Furthermore, by observing how both wild and domestic social canines are born can help us understand how best to help our dog when being left alone. Have you ever seen your dog go behind the back of furniture, under a coffee table, squeeze in to a small space under the stairs, hide under a bed or even hide behind your legs? You should notice one thing when your dog does this – it has its entire body backed in to the space with only its muzzle pointing out. Your dog has already identified areas that it can use to feel safe when it wants to rest or feels uneasy. This is because the dog is now positioned in a space that is small and that only allows a small fraction of its body to be seen. In addition, by having its muzzle protruding out the dog knows it has the best chance of defending itself if anything attempts to threaten it; the dog can merely push out its muzzle and snap out – a quick and safe way of deterring danger. This is one reason why dogs do show behavioural changes when left alone. For a dog, it feels safer if able to get into a space that is small, compact and is able to have only its muzzle exposed. Now take this picture and think of our doorways that are designed for two-legged bipeds to walk through. To a dog, when left alone this doorway now becomes a large threat because a large predator or other danger can come through this doorway that can be at least 20 to 30 times larger than the dog. The dog will look for that small area of safety for its protection.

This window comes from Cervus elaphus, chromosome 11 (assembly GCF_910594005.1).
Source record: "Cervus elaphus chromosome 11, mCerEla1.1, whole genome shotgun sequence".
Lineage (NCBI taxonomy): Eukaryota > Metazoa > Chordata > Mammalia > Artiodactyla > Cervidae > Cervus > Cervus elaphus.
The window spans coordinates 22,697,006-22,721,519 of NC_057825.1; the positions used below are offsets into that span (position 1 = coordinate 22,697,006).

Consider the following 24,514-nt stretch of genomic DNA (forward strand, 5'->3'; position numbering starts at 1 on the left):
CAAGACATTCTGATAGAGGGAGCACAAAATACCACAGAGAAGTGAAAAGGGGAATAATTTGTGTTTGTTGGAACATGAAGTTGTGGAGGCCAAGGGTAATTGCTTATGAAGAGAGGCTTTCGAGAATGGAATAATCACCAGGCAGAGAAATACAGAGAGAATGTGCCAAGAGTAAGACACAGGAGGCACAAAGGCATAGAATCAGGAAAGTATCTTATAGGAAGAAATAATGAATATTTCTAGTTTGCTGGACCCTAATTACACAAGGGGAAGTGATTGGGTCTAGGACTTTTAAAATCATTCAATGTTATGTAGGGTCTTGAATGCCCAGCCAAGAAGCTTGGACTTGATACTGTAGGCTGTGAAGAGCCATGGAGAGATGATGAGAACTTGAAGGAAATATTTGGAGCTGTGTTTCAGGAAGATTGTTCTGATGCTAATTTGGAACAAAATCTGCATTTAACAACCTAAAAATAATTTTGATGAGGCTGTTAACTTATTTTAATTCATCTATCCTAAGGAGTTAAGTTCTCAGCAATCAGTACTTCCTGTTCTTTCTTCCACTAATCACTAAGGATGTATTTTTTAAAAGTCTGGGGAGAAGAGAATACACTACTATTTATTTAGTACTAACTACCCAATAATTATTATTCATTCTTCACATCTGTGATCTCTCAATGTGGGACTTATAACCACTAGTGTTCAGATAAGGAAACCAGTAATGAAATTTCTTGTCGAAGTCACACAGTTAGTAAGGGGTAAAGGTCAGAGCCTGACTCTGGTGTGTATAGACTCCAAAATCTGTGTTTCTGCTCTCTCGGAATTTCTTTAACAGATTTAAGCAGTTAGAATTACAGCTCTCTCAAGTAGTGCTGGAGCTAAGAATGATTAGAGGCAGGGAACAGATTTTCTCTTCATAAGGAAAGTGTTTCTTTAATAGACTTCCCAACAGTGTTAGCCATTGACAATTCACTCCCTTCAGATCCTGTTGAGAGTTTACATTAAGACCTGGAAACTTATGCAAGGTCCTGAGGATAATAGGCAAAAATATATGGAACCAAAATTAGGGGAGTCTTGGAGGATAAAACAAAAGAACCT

Adding to this concept of creating a safe place in the home when our dogs are left can again be understood when looking at how wild and domestic social canines are born. Dogs recognise certain shapes to be associated with calm and safety. For instance, when a dog is relaxed and peaceful it will lay on its side almost in the shape of the letter c, or a curve. The curve shape or “c” shape is recognised by dogs at a time when they were young and were receiving trust, safety and protection from their mother in the natal den. This would be the time when the pups were with their mother and were suckling from her; the mother would lay in this curve shape and allow her pups to suckle. During this time, the mother would also intently groom the face and ears of her young pups and lay calmly and quietly with them. All the while her pups were learning behaviour associated with being calm and feeling trust in their den site environment. This is what our dogs require when in their domesticated home environment – an area within the home that is reminiscent of a time and space where the dog received calm, trust and felt safe.